Two dogs and triple the money

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Jasper was a homeless dog living in an animal shelter in the United Kingdom when brewery heiress Diana Myburgh found him. Although she already had one dog, Jason, she couldn't resist rescuing Jasper and bringing him home to live in her mansion. Sadly, she passed away in 1995, but she remembered Jasper in her will. Both dogs were allowed to keep living in her extravagant home, and her son-in-law was instructed to manage the 50,000 pounds she left them (about $125,000 today). When Jason followed his mistress in death, Jasper received his canine brother's share. It's believed that Myburgh's son-in-law wisely invested the money and tripled it in the stock market.


Treated worse than a dog?

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When wealthy Sidney Altman died in 1998, he willed most of the $6 million he earned distributing upscale bathroom fixtures to his beloved companion animal, a cocker spaniel named Samantha. Altman's girlfriend, who'd lived with him from 1990 until his death in 1996, received a $60,000 yearly allowance for herself—but the allowance was to end when Samantha died, and then it would be donated to worthy animal charities. The girlfriend contested the will and a judge urged the parties to settle.


A chicken with a nest egg

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Dogs and cats aren't always the beneficiaries of extravagant lifestyles and generous inheritances. Miles Blackwell, a tycoon in the publishing industry, reportedly left $15 million to his favorite pet hen, Gigoo when he died in 2001. Blackwell's wife had died not long before him, and the couple had no children. In fact, they'd been planning to move to the English countryside, where they wanted to raise rare Scots Dumpy hens and sheep on their hobby farm. Blackwell left most of the rest of his huge estate to charitable trusts. Not much else is known about Gigoo, except that this little hen no longer had to scratch out a living.


One of the family

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The late pop superstar Michael Jackson used to refer to his chimp, Bubbles, as his first son. Bubbles certainly was treated as part of the family, sleeping in a crib in Jackson's home, eating at the table, and even traveling with the artist on some of his tours. All that ended sometime around 2003, after Jackson's son Prince Michael II was born and Bubbles reportedly became too aggressive. The chimp was moved to a Florida sanctuary, The Center for Great Apes, where he still lives. (Chimps can live as long as 50 years.) Although he was gone, Bubbles was not forgotten. He received $2 million from Jackson's estate, which still pays for his care.


Underdogs to top dogs

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Former talk show host and American media mogul Oprah Winfrey loves dogs and counts two Springer spaniels and a cocker spaniel among her pack. All three were adopted from a rescue group called PAWS and allowed to sleep on her bed, romp around her large estate and fly to tapings with her. They even wear special headbands to keep their ears held back and out of their bowls when they're fed. Oprah has had many pets over the years, and it's been reported that she has established a trust fund of $30 million to take care of these three if she passes before them.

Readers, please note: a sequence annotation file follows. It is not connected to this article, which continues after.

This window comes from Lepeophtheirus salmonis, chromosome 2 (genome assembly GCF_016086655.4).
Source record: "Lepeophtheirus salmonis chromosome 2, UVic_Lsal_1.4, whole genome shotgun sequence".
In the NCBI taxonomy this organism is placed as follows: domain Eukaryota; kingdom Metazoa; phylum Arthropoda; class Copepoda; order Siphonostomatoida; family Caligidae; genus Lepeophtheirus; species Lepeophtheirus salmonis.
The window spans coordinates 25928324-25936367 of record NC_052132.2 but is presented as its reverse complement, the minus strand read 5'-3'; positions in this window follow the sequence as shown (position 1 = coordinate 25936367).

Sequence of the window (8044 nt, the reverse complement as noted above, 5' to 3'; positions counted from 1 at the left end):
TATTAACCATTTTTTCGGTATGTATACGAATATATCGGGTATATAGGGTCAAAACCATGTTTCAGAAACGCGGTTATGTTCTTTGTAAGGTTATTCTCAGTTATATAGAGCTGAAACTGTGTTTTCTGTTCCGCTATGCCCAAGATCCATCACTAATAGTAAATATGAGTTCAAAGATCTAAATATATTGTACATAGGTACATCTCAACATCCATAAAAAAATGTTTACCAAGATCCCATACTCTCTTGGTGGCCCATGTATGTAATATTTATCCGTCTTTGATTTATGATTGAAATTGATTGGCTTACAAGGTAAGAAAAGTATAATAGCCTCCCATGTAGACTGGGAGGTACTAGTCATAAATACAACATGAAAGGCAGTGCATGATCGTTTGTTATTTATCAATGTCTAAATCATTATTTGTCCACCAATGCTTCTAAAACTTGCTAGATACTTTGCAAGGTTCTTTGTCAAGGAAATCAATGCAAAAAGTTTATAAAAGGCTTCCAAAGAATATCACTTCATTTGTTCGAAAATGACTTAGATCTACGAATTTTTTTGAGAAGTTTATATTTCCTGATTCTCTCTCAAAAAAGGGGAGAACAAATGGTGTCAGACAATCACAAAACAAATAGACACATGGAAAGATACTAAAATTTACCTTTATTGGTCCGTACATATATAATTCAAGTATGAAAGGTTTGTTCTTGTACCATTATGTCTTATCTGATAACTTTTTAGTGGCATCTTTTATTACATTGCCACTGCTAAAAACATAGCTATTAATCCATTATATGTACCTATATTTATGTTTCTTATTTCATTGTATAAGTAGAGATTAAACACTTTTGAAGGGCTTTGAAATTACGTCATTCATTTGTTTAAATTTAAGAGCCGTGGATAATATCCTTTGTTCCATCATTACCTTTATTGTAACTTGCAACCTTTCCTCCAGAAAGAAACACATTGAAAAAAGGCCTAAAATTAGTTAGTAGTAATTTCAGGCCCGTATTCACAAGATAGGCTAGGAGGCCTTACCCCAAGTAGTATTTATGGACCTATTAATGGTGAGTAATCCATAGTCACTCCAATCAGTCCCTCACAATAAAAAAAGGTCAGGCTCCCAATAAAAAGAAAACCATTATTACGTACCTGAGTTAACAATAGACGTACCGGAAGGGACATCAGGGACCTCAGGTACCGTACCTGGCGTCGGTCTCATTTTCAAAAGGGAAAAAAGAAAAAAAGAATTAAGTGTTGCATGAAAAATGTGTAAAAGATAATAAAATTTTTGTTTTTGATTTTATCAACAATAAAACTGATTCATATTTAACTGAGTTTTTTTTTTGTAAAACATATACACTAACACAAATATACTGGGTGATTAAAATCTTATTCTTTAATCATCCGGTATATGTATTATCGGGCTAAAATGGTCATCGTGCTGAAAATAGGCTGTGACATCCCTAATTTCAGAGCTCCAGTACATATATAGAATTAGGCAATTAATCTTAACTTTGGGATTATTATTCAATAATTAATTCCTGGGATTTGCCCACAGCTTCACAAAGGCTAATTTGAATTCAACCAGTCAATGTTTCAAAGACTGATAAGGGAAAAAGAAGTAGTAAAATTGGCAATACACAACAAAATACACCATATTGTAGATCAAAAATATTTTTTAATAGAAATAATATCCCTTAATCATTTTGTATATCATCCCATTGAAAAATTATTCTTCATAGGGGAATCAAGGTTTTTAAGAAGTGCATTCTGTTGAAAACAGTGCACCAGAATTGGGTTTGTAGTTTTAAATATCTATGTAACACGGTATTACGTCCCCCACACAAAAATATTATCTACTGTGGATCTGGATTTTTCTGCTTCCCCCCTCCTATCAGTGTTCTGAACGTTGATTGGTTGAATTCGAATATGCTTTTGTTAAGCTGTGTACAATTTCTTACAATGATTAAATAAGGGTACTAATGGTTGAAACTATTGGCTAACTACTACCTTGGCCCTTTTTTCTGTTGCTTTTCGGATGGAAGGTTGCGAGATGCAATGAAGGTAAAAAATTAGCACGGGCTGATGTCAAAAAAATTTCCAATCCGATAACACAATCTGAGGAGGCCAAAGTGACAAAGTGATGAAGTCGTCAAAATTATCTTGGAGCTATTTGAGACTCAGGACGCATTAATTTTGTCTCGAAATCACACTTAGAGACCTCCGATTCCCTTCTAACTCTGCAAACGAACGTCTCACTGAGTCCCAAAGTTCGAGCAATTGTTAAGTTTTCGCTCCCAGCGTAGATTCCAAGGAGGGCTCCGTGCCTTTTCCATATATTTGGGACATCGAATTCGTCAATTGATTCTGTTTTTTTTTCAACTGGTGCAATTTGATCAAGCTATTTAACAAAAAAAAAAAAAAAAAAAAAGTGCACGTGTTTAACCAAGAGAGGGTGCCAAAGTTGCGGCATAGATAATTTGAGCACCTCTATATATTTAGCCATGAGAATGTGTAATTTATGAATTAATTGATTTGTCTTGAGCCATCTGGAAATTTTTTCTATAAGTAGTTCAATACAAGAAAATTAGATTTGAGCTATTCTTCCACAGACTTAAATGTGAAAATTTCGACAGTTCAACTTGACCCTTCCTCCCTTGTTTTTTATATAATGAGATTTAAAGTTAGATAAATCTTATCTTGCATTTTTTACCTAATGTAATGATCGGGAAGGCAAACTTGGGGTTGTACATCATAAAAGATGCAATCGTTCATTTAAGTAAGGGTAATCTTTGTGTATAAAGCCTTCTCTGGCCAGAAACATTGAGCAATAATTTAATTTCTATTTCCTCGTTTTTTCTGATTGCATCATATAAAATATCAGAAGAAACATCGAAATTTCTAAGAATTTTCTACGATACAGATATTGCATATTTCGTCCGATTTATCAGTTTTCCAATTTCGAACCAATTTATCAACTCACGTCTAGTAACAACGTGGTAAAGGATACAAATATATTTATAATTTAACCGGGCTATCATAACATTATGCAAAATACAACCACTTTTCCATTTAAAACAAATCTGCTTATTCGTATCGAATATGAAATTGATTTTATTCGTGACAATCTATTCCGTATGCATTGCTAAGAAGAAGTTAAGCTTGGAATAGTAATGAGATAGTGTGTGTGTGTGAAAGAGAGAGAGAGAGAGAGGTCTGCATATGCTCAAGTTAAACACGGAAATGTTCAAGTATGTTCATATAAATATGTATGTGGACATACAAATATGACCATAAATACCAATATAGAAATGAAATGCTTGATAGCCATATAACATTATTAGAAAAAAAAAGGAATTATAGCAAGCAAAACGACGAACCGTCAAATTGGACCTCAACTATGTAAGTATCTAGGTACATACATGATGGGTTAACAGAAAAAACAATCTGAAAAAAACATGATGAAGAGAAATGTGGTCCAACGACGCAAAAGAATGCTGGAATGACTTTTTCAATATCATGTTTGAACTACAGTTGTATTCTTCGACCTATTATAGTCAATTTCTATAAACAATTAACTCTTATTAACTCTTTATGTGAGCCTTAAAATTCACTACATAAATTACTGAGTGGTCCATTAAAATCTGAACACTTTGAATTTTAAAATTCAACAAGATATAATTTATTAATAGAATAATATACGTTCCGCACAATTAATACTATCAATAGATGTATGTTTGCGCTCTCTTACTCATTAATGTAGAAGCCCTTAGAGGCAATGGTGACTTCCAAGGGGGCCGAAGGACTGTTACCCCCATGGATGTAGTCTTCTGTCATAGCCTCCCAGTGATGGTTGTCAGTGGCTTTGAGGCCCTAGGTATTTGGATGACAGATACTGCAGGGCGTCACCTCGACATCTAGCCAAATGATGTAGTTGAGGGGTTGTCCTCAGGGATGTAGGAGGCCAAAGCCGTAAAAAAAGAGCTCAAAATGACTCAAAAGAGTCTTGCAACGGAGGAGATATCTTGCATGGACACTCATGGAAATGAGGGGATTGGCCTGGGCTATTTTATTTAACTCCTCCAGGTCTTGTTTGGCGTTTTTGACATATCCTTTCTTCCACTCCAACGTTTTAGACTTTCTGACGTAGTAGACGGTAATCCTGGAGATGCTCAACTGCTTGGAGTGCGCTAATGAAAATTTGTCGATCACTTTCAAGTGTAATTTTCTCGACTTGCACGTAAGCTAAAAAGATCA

Shell game

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Customers of W & G Foyle, a well-known London bookstore, knew they could count on its owner, Christina Foyle, to help them find the latest and best titles. "Miss Foyle," as she was known, had no children, but she doted on her precious pets and often talked about how much love and loyalty animal companions showed to their owners. When she died at age 88, Miss Foyle left approximately $27,000 to Silverstone, her beloved, 50-year-old pet tortoise. Legal Zoom estimates Silverstone's current net worth at $200,000, proving the managers and handlers of Silverstone's inheritance fund weren't playing a shell game when it came to money.


Pets at peace

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Beloved pets can't always be honored with extravagant lifestyles or big inheritances. Many pet parents memorialize their animal companions in special cemeteries or with heartfelt markers. According to Atlas Obscura, a New Jersey couple started the Clara Glen graveyard in 1918 for pets. It became the final resting place for animals that belonged to many celebrities who worked in nearby Atlantic City, such as Rex the Wonder Dog. Rex entertained crowds at Atlantic City's Steel Pier in the 1930s and 40s, showing off his waterskiing skills. Another former canine star, Paradiddle Ben, lies under a Clara Glen tombstone marked with the masks of comedy and tragedy. Legend says that when the pet dog of one Atlantic City bartender was laid to rest in this cemetery, his burial procession included 20 limousines.

See more at: Reader's Digest